If some of your contacts are not willing to share an email address with you, ask them politely what is their preferred way of receiving information regarding the club’s tennis programs in the future and make a note of that. If you have many clients without email addresses, you may want to place them into a separate list of (people to call). While you have them on the phone, be sure to use the opportunity to verify the rest of their contact information in the directory is still up-to-date. This is so you do not end up wasting valuable resources (e.g. spending money on direct mail to addresses that are no longer valid, or to people who no longer live at those).


If you have an email list that is complete and up to date, it is time to make the best use of that valuable resource.  

Start by selecting an email platform - e.g. MailChimp, Constant Contact, MailerLite, or Hubspot (affiliate link). Then, put together an email template with your tennis club name, logo, and brand colors. This would be the email template to use for all email marketing communication. 

Once you have your email template ready, you can enter the information you would like to transmit to your clients (e.g. programs’ dates, brief description, information on how to sign up).   

Reason # 3: You do not do any marketing 

Many tennis professionals at small clubs and most entry-level tennis coaches do not do any marketing. They rely on word of mouth only, and as a result, they get very low attendance for most of their tennis programs, tennis lessons and tennis camps.

Marketing is a continuous effort, you must keep investing time and/or money into it in order to keep bringing new clients to your lessons. If your clients are not receiving any regular communication from you, they are forgetting you and they are not getting the message you want to transmit. AND if they're forgetting you, then there is certainly someone else in your area who is keeping in touch who they will remember. If your clients are remembering another competitive business that is where they will go and spend their time and money at.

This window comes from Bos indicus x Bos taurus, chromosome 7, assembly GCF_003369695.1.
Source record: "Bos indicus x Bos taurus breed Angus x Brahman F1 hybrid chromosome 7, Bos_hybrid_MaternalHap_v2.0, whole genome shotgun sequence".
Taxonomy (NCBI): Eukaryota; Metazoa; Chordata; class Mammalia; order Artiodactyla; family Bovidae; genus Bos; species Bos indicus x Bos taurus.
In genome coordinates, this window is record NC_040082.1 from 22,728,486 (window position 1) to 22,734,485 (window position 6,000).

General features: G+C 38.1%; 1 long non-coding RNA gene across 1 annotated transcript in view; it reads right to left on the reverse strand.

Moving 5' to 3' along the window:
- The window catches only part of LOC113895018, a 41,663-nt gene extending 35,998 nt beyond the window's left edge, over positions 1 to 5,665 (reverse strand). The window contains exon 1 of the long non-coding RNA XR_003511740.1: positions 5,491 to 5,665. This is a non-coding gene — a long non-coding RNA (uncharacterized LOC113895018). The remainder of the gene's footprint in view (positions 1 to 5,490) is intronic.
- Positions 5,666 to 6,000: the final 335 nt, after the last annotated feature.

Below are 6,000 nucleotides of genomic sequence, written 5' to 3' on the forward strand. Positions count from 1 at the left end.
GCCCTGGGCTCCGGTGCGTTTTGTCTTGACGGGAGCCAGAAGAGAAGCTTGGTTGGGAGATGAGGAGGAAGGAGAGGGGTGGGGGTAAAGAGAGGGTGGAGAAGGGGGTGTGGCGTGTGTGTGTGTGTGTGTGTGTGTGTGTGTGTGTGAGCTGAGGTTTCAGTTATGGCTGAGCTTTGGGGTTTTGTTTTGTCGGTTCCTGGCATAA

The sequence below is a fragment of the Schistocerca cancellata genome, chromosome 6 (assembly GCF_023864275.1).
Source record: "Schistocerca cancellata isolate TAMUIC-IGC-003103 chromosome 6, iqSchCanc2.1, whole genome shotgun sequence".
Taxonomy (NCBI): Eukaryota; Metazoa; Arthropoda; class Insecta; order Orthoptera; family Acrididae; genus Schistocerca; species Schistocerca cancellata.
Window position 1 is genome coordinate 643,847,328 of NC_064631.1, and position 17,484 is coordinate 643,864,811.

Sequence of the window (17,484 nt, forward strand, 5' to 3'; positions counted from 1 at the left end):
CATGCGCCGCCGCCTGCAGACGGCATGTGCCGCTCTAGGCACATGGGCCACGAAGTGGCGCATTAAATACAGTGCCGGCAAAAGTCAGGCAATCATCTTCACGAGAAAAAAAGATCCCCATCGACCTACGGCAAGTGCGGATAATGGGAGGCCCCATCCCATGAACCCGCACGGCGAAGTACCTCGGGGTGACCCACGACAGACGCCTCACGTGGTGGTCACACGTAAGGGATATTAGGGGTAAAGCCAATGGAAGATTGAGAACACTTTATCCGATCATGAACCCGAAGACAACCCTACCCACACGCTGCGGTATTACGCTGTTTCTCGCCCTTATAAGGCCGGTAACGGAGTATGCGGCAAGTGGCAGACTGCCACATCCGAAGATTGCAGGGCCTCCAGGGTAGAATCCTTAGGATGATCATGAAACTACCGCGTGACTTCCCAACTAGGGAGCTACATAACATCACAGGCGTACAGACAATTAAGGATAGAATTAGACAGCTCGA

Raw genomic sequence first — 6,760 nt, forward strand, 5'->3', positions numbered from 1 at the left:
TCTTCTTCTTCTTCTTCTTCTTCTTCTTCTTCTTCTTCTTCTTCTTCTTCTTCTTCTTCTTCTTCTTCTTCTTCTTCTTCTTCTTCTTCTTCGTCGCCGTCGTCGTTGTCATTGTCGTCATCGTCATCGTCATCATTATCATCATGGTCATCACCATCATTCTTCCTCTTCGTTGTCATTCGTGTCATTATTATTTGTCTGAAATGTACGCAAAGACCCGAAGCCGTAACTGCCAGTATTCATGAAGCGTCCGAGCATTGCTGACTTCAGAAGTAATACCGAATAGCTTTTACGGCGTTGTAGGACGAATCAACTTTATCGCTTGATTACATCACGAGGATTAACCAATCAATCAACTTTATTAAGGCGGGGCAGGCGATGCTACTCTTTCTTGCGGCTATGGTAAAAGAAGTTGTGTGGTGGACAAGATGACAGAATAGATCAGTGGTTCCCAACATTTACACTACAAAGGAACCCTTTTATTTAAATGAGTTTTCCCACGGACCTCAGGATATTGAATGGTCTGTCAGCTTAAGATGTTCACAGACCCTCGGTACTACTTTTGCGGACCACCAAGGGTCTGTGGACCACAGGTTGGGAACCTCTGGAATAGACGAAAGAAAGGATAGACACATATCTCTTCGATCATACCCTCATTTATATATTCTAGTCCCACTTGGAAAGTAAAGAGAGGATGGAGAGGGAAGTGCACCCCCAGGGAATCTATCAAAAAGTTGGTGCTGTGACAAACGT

An email sent once a week is not too much. Posting on social media once a day is also not too much. You want to be there in front of their eyes without being annoying.  

Reason # 4: Tennis lessons schedule does not work 

Part of the process of getting to know your audience involves understanding their schedule. If most people at your club work in the office during the weekdays, then your adult group lesson at 10:30 am would likely not be well-attended. If the local school district has changed the hours students are meant to be attending, you should be aware of that information when scheduling your junior lessons. 

Finding out the demand for certain time slots should be part of your conversations with your tennis clients (“would a group lesson at 9:00 am on weekdays be a good time for you or are weekends easier”) and watch out for any important scheduling updates. 

Reason # 5: Your teaching methods need some updates  

Now, we are not here to give coaches advice on how to be a better teacher on the court. All tennis professionals know that being a good coach requires continuous learning and adjusting as no two students are the same (also tennis as a sport, the equipment, and technology used evolve all the time).  

If people are dropping out after a lesson or two or if there is a high turnover every session, it is probably a good idea to find out why people are not sticking around long-term. Are your tennis customers not having fun, do not feel like they are improving, are they finding lessons too expensive (in other words, they do not find enough value in them), or are they becoming “burned out”? You would not know how to correct the issue if you do not know what the issue is. 

Surveys or suggestion boxes might be a good way to get some valuable customer feedback. Giving them a call is a much faster way of receiving feedback (and also that way you get a chance to resolve any possible issues on the spot). This is a good approach, as long as you are willing to receive criticism in a professional manner, without getting defensive.


In this blog post, we identified 5 possible reasons why your tennis program might be getting a low attendance. Participation in sport activities is frequently motivated by enjoyment and development and maintenance of social support networks, so be sure to keep that in mind when you design your marketing activities.

If you have any questions or need help with your tennis business marketing, please do not hesitate to contact Resourcely®.